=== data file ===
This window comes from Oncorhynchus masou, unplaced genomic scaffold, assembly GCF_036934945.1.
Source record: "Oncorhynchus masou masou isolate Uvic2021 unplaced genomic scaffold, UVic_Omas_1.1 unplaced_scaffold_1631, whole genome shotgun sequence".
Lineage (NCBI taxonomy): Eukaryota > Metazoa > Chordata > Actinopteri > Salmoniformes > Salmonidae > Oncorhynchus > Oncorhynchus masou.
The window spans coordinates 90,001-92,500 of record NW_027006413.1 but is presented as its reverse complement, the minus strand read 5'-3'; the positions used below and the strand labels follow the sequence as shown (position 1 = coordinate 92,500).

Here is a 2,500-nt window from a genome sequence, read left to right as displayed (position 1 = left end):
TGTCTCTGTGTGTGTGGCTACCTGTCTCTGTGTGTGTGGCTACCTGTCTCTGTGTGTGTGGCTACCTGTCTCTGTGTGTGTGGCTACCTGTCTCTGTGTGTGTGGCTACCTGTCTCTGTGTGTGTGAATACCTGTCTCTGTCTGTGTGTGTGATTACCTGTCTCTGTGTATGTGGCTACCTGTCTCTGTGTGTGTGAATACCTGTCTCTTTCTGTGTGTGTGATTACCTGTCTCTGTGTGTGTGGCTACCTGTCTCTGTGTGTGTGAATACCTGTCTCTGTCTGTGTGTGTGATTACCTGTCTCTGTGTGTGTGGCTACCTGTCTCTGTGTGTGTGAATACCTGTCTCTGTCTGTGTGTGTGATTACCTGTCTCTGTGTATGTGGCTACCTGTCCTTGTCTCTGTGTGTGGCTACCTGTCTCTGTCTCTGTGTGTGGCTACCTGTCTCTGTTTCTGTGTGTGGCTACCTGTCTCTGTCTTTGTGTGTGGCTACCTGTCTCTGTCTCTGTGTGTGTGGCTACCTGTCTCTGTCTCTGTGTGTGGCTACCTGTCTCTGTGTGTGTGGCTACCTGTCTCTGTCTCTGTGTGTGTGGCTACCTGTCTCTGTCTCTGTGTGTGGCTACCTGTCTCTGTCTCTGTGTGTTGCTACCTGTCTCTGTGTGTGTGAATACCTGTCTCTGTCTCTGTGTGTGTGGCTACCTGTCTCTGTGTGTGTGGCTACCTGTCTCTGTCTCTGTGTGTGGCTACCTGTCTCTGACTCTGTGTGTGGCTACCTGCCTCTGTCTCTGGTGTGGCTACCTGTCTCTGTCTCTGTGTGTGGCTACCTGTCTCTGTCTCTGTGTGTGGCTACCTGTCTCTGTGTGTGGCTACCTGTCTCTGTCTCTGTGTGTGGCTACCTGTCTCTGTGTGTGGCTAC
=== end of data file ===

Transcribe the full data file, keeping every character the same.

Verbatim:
This window comes from Oncorhynchus masou, unplaced genomic scaffold, assembly GCF_036934945.1.
Source record: "Oncorhynchus masou masou isolate Uvic2021 unplaced genomic scaffold, UVic_Omas_1.1 unplaced_scaffold_1631, whole genome shotgun sequence".
Lineage (NCBI taxonomy): Eukaryota > Metazoa > Chordata > Actinopteri > Salmoniformes > Salmonidae > Oncorhynchus > Oncorhynchus masou.
The window spans coordinates 90,001-92,500 of record NW_027006413.1 but is presented as its reverse complement, the minus strand read 5'-3'; the positions used below and the strand labels follow the sequence as shown (position 1 = coordinate 92,500).

Here is a 2,500-nt window from a genome sequence, read left to right as displayed (position 1 = left end):
TGTCTCTGTGTGTGTGGCTACCTGTCTCTGTGTGTGTGGCTACCTGTCTCTGTGTGTGTGGCTACCTGTCTCTGTGTGTGTGGCTACCTGTCTCTGTGTGTGTGGCTACCTGTCTCTGTGTGTGTGAATACCTGTCTCTGTCTGTGTGTGTGATTACCTGTCTCTGTGTATGTGGCTACCTGTCTCTGTGTGTGTGAATACCTGTCTCTTTCTGTGTGTGTGATTACCTGTCTCTGTGTGTGTGGCTACCTGTCTCTGTGTGTGTGAATACCTGTCTCTGTCTGTGTGTGTGATTACCTGTCTCTGTGTGTGTGGCTACCTGTCTCTGTGTGTGTGAATACCTGTCTCTGTCTGTGTGTGTGATTACCTGTCTCTGTGTATGTGGCTACCTGTCCTTGTCTCTGTGTGTGGCTACCTGTCTCTGTCTCTGTGTGTGGCTACCTGTCTCTGTTTCTGTGTGTGGCTACCTGTCTCTGTCTTTGTGTGTGGCTACCTGTCTCTGTCTCTGTGTGTGTGGCTACCTGTCTCTGTCTCTGTGTGTGGCTACCTGTCTCTGTGTGTGTGGCTACCTGTCTCTGTCTCTGTGTGTGTGGCTACCTGTCTCTGTCTCTGTGTGTGGCTACCTGTCTCTGTCTCTGTGTGTTGCTACCTGTCTCTGTGTGTGTGAATACCTGTCTCTGTCTCTGTGTGTGTGGCTACCTGTCTCTGTGTGTGTGGCTACCTGTCTCTGTCTCTGTGTGTGGCTACCTGTCTCTGACTCTGTGTGTGGCTACCTGCCTCTGTCTCTGGTGTGGCTACCTGTCTCTGTCTCTGTGTGTGGCTACCTGTCTCTGTCTCTGTGTGTGGCTACCTGTCTCTGTGTGTGGCTACCTGTCTCTGTCTCTGTGTGTGGCTACCTGTCTCTGTGTGTGGCTAC